Public-private partnerships have been a common approach to large projects ever since the city’s fiscal crisis in the 1970s, when politicians became more reluctant to raise taxes for public works. The state, for instance, created Battery Park City in Lower Manhattan in the 1970s and devised a master plan for the site and built the infrastructure. It later sold off parcels to individual developers who had to comply with the master plan.
    Senator Moynihan first proposed the project in the mid-1990s, using $488 million in public funds to transform roughly one-third of the Farley building, which sits across Eighth Avenue from Penn Station, into a train station.

    He said its grand staircase and two-block-long Corinthian colonnade would make a fitting home for Amtrak, which handles about 20 percent of the 550,000 passengers that now come into Penn Station daily. Plans called for a soaring glass-covered train hall designed by David Childs of the architectural firm of Skidmore Owings & Merrill.

    The state ultimately replaced Amtrak with New Jersey Transit and the Long Island Rail Road as the anchor tenants of the Farley building. It also struck a deal to buy the entire building for a larger project there, which would include more retail space and possibly an office tower. In 2005, the Pataki administration selected Mr. Roth and Mr. Ross to do the job.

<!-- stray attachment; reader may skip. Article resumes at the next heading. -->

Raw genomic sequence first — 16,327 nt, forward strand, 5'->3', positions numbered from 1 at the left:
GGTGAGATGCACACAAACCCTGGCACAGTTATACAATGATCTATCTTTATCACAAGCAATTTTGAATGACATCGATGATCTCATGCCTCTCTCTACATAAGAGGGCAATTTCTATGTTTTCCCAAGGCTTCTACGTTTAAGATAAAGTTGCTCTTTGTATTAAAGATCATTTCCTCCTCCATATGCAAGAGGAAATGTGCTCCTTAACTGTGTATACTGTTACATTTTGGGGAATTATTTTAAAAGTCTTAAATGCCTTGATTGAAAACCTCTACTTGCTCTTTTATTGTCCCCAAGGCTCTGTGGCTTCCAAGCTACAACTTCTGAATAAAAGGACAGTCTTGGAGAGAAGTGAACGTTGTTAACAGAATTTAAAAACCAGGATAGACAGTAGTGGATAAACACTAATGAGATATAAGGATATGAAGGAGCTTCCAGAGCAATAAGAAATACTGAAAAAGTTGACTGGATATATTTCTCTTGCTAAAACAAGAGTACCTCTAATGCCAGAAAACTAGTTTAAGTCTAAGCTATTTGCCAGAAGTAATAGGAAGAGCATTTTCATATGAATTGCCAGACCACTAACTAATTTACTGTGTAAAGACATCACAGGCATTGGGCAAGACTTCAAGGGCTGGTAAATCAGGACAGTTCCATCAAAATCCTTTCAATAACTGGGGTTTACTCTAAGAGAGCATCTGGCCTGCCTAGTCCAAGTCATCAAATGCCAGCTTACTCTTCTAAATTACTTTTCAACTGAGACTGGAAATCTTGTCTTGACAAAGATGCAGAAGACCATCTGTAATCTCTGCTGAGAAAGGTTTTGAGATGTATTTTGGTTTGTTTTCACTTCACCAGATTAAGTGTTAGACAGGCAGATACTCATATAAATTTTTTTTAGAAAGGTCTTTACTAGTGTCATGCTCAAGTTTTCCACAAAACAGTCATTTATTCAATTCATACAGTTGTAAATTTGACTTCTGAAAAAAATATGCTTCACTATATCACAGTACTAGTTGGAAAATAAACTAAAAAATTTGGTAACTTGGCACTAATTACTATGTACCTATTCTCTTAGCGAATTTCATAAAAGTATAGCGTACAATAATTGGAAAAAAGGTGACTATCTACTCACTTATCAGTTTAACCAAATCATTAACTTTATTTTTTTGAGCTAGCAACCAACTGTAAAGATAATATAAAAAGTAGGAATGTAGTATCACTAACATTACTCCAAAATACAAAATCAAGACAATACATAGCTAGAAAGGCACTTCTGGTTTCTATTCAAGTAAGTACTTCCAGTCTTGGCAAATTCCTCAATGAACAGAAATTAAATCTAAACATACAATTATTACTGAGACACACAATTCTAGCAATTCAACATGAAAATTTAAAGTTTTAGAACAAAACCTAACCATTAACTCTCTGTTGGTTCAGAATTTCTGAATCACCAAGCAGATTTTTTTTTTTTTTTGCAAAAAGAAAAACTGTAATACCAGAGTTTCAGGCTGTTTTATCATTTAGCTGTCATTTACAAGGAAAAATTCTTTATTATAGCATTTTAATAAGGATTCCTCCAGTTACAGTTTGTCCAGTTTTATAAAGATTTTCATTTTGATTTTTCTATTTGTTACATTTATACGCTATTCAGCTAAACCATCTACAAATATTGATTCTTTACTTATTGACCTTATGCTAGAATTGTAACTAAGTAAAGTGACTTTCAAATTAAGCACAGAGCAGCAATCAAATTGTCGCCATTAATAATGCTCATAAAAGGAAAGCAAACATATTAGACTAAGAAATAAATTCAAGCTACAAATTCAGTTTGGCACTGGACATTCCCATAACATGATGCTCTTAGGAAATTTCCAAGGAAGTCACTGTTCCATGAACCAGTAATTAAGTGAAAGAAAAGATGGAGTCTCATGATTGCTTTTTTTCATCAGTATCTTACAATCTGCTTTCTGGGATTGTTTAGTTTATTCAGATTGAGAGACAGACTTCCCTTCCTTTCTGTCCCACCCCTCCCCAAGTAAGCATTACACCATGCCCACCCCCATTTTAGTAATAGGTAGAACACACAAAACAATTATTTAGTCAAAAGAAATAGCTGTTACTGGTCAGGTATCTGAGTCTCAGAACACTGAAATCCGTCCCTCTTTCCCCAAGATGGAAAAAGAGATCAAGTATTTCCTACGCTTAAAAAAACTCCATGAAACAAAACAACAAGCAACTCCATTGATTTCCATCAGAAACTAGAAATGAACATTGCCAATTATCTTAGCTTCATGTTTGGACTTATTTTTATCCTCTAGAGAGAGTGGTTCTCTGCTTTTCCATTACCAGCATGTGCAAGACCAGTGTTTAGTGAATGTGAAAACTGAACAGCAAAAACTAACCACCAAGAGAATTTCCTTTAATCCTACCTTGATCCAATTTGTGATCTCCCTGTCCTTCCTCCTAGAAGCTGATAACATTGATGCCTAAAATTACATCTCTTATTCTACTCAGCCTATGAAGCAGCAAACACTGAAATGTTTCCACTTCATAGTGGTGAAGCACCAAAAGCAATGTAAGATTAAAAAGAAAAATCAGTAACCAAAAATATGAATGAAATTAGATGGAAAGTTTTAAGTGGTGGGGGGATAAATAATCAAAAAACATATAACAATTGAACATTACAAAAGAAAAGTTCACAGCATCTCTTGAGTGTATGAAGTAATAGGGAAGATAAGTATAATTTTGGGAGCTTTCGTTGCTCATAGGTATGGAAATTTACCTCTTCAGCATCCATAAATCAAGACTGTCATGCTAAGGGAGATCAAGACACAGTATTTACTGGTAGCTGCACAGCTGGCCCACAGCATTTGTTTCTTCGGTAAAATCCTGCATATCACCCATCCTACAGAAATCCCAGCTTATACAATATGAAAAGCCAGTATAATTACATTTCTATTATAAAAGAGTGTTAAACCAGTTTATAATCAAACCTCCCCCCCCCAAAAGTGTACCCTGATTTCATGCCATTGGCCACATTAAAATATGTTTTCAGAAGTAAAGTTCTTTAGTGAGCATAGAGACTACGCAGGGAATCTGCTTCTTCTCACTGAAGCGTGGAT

But the developers were soon working on an even more ambitious proposal, involving demolishing the Garden, which rests above Penn Station, and building a new arena within the Farley building. The developers said that would enable them to rebuild Penn Station, which is owned by Amtrak, and erect a pair of skyscrapers as tall as the Empire State Building, as well as an auxiliary station at the Farley building.

    In exchange for the train stations, the developers would get the right to build as much 7.5 million square feet of commercial and retail space in the area.

    “We are about making money here on a grand scale,” Mr. Roth told analysts at the time.

    Because they found it was nearly impossible to build skyscrapers over an active train station, the developers jettisoned the skyscrapers last year in favor of 1.1 million square feet of retail space inside the new, rebuilt Penn Station, while transferring 4.3 million square feet of development rights to surrounding parcels in a 20-block area.

    At the same time, the transportation agencies argued for larger and better central halls, ticketing booths and circulation. And the Bloomberg administration pushed the developers to design a distinctive train station that would rise above street level at Penn Station, but include a large block of retail space. Both demands have driven up the cost of the station.